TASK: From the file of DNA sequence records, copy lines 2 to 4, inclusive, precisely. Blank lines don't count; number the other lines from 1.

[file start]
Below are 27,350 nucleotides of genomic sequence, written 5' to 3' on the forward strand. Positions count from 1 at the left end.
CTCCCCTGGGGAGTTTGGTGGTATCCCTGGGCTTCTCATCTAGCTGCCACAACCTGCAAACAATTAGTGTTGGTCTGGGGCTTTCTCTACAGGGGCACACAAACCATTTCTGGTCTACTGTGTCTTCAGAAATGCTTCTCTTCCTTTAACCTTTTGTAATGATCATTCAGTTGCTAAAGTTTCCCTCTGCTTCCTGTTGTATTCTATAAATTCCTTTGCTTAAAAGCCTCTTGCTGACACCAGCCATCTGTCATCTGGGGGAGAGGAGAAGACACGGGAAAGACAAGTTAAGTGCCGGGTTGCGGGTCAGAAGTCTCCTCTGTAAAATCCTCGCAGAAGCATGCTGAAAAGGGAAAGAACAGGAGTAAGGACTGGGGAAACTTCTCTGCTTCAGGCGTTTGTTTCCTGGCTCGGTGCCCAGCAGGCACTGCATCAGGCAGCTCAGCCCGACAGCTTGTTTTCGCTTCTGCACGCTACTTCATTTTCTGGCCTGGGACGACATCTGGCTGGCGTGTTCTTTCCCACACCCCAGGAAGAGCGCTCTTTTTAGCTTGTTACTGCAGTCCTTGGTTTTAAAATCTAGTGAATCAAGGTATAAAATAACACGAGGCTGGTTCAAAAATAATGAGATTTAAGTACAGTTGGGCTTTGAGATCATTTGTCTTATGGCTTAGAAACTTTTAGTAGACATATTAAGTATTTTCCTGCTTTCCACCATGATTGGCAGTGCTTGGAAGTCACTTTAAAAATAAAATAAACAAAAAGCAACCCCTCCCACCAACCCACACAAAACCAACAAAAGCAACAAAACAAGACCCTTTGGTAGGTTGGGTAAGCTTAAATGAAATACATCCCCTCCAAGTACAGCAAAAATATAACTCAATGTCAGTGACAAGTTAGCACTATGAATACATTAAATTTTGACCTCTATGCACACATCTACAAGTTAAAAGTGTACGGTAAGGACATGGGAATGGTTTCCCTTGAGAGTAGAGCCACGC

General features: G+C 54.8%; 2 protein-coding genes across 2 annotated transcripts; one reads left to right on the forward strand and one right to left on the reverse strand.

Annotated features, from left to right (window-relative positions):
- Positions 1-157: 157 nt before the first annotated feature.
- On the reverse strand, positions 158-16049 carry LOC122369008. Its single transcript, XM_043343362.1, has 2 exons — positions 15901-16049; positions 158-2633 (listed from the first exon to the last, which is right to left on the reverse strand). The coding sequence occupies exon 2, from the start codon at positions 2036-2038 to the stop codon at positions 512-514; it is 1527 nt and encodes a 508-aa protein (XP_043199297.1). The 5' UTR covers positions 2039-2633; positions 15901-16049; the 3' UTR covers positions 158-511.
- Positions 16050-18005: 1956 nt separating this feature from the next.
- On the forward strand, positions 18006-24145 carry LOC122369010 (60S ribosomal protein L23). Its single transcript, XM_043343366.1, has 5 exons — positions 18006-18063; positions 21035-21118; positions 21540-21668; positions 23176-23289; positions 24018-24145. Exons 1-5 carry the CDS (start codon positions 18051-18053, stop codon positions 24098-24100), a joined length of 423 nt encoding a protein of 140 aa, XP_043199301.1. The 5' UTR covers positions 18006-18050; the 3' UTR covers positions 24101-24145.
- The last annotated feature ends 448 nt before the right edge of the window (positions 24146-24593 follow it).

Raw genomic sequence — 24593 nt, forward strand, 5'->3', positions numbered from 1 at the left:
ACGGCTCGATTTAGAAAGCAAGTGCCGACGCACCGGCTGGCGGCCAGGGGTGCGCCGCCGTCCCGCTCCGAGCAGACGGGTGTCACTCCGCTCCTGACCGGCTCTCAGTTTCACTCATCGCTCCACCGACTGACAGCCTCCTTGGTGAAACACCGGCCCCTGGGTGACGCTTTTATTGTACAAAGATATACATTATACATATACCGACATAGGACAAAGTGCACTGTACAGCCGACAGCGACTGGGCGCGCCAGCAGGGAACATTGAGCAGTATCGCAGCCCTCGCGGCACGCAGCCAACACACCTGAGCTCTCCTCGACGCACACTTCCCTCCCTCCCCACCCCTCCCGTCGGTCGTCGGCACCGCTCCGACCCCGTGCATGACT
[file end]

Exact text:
CTCCCCTGGGGAGTTTGGTGGTATCCCTGGGCTTCTCATCTAGCTGCCACAACCTGCAAACAATTAGTGTTGGTCTGGGGCTTTCTCTACAGGGGCACACAAACCATTTCTGGTCTACTGTGTCTTCAGAAATGCTTCTCTTCCTTTAACCTTTTGTAATGATCATTCAGTTGCTAAAGTTTCCCTCTGCTTCCTGTTGTATTCTATAAATTCCTTTGCTTAAAAGCCTCTTGCTGACACCAGCCATCTGTCATCTGGGGGAGAGGAGAAGACACGGGAAAGACAAGTTAAGTGCCGGGTTGCGGGTCAGAAGTCTCCTCTGTAAAATCCTCGCAGAAGCATGCTGAAAAGGGAAAGAACAGGAGTAAGGACTGGGGAAACTTCTCTGCTTCAGGCGTTTGTTTCCTGGCTCGGTGCCCAGCAGGCACTGCATCAGGCAGCTCAGCCCGACAGCTTGTTTTCGCTTCTGCACGCTACTTCATTTTCTGGCCTGGGACGACATCTGGCTGGCGTGTTCTTTCCCACACCCCAGGAAGAGCGCTCTTTTTAGCTTGTTACTGCAGTCCTTGGTTTTAAAATCTAGTGAATCAAGGTATAAAATAACACGAGGCTGGTTCAAAAATAATGAGATTTAAGTACAGTTGGGCTTTGAGATCATTTGTCTTATGGCTTAGAAACTTTTAGTAGACATATTAAGTATTTTCCTGCTTTCCACCATGATTGGCAGTGCTTGGAAGTCACTTTAAAAATAAAATAAACAAAAAGCAACCCCTCCCACCAACCCACACAAAACCAACAAAAGCAACAAAACAAGACCCTTTGGTAGGTTGGGTAAGCTTAAATGAAATACATCCCCTCCAAGTACAGCAAAAATATAACTCAATGTCAGTGACAAGTTAGCACTATGAATACATTAAATTTTGACCTCTATGCACACATCTACAAGTTAAAAGTGTACGGTAAGGACATGGGAATGGTTTCCCTTGAGAGTAGAGCCACGC

General features: G+C 54.8%; 2 protein-coding genes across 2 annotated transcripts; one reads left to right on the forward strand and one right to left on the reverse strand.

Annotated features, from left to right (window-relative positions):